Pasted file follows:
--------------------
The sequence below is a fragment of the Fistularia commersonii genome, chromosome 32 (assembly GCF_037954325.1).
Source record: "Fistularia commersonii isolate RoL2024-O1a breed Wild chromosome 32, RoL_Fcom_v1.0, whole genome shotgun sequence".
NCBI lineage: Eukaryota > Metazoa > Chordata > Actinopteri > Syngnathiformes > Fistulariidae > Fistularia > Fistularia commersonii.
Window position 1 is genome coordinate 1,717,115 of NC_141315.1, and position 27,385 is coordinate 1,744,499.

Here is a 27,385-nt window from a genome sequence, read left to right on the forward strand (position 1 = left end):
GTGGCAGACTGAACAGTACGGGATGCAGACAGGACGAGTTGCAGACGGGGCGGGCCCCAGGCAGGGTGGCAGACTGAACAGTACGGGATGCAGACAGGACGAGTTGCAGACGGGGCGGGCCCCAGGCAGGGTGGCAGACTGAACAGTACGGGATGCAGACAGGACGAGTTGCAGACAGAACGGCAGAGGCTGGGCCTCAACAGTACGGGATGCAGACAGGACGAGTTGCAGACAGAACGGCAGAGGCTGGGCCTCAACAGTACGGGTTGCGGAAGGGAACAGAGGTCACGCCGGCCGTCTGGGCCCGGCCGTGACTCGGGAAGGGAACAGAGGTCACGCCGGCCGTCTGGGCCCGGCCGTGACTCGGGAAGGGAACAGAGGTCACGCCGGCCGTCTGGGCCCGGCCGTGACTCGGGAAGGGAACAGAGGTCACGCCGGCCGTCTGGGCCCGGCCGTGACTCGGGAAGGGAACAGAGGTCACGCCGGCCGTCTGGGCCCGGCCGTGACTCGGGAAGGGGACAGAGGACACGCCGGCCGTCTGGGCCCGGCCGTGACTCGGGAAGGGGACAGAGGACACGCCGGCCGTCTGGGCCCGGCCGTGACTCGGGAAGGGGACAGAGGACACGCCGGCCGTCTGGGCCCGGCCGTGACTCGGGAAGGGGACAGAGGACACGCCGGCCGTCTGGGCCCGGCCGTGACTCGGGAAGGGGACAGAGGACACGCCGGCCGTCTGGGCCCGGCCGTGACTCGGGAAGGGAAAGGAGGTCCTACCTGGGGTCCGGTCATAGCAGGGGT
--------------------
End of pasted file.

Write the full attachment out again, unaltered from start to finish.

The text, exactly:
The sequence below is a fragment of the Fistularia commersonii genome, chromosome 32 (assembly GCF_037954325.1).
Source record: "Fistularia commersonii isolate RoL2024-O1a breed Wild chromosome 32, RoL_Fcom_v1.0, whole genome shotgun sequence".
NCBI lineage: Eukaryota > Metazoa > Chordata > Actinopteri > Syngnathiformes > Fistulariidae > Fistularia > Fistularia commersonii.
Window position 1 is genome coordinate 1,717,115 of NC_141315.1, and position 27,385 is coordinate 1,744,499.

Here is a 27,385-nt window from a genome sequence, read left to right on the forward strand (position 1 = left end):
GTGGCAGACTGAACAGTACGGGATGCAGACAGGACGAGTTGCAGACGGGGCGGGCCCCAGGCAGGGTGGCAGACTGAACAGTACGGGATGCAGACAGGACGAGTTGCAGACGGGGCGGGCCCCAGGCAGGGTGGCAGACTGAACAGTACGGGATGCAGACAGGACGAGTTGCAGACAGAACGGCAGAGGCTGGGCCTCAACAGTACGGGATGCAGACAGGACGAGTTGCAGACAGAACGGCAGAGGCTGGGCCTCAACAGTACGGGTTGCGGAAGGGAACAGAGGTCACGCCGGCCGTCTGGGCCCGGCCGTGACTCGGGAAGGGAACAGAGGTCACGCCGGCCGTCTGGGCCCGGCCGTGACTCGGGAAGGGAACAGAGGTCACGCCGGCCGTCTGGGCCCGGCCGTGACTCGGGAAGGGAACAGAGGTCACGCCGGCCGTCTGGGCCCGGCCGTGACTCGGGAAGGGAACAGAGGTCACGCCGGCCGTCTGGGCCCGGCCGTGACTCGGGAAGGGGACAGAGGACACGCCGGCCGTCTGGGCCCGGCCGTGACTCGGGAAGGGGACAGAGGACACGCCGGCCGTCTGGGCCCGGCCGTGACTCGGGAAGGGGACAGAGGACACGCCGGCCGTCTGGGCCCGGCCGTGACTCGGGAAGGGGACAGAGGACACGCCGGCCGTCTGGGCCCGGCCGTGACTCGGGAAGGGGACAGAGGACACGCCGGCCGTCTGGGCCCGGCCGTGACTCGGGAAGGGAAAGGAGGTCCTACCTGGGGTCCGGTCATAGCAGGGGT